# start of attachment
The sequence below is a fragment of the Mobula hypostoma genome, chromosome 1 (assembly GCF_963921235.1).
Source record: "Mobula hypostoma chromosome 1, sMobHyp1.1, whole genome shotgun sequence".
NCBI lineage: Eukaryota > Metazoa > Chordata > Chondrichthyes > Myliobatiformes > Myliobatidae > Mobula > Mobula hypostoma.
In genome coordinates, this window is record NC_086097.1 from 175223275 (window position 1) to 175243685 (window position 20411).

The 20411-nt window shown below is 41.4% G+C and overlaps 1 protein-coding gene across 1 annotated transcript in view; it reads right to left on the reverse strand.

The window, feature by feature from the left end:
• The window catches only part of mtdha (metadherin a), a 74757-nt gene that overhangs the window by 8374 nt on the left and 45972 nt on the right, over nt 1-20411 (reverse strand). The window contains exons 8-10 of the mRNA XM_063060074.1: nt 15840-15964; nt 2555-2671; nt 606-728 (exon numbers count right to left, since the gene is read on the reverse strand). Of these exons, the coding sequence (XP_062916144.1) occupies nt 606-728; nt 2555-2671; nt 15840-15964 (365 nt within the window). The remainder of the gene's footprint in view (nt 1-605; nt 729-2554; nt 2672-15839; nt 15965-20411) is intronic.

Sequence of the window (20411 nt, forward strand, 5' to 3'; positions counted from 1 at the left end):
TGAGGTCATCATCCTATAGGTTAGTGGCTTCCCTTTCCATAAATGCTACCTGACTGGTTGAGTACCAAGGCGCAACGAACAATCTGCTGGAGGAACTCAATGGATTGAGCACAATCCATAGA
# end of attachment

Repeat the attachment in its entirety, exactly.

The sequence below is a fragment of the Mobula hypostoma genome, chromosome 1 (assembly GCF_963921235.1).
Source record: "Mobula hypostoma chromosome 1, sMobHyp1.1, whole genome shotgun sequence".
NCBI lineage: Eukaryota > Metazoa > Chordata > Chondrichthyes > Myliobatiformes > Myliobatidae > Mobula > Mobula hypostoma.
In genome coordinates, this window is record NC_086097.1 from 175223275 (window position 1) to 175243685 (window position 20411).

The 20411-nt window shown below is 41.4% G+C and overlaps 1 protein-coding gene across 1 annotated transcript in view; it reads right to left on the reverse strand.

The window, feature by feature from the left end:
• The window catches only part of mtdha (metadherin a), a 74757-nt gene that overhangs the window by 8374 nt on the left and 45972 nt on the right, over nt 1-20411 (reverse strand). The window contains exons 8-10 of the mRNA XM_063060074.1: nt 15840-15964; nt 2555-2671; nt 606-728 (exon numbers count right to left, since the gene is read on the reverse strand). Of these exons, the coding sequence (XP_062916144.1) occupies nt 606-728; nt 2555-2671; nt 15840-15964 (365 nt within the window). The remainder of the gene's footprint in view (nt 1-605; nt 729-2554; nt 2672-15839; nt 15965-20411) is intronic.

Sequence of the window (20411 nt, forward strand, 5' to 3'; positions counted from 1 at the left end):
TGAGGTCATCATCCTATAGGTTAGTGGCTTCCCTTTCCATAAATGCTACCTGACTGGTTGAGTACCAAGGCGCAACGAACAATCTGCTGGAGGAACTCAATGGATTGAGCACAATCCATAGA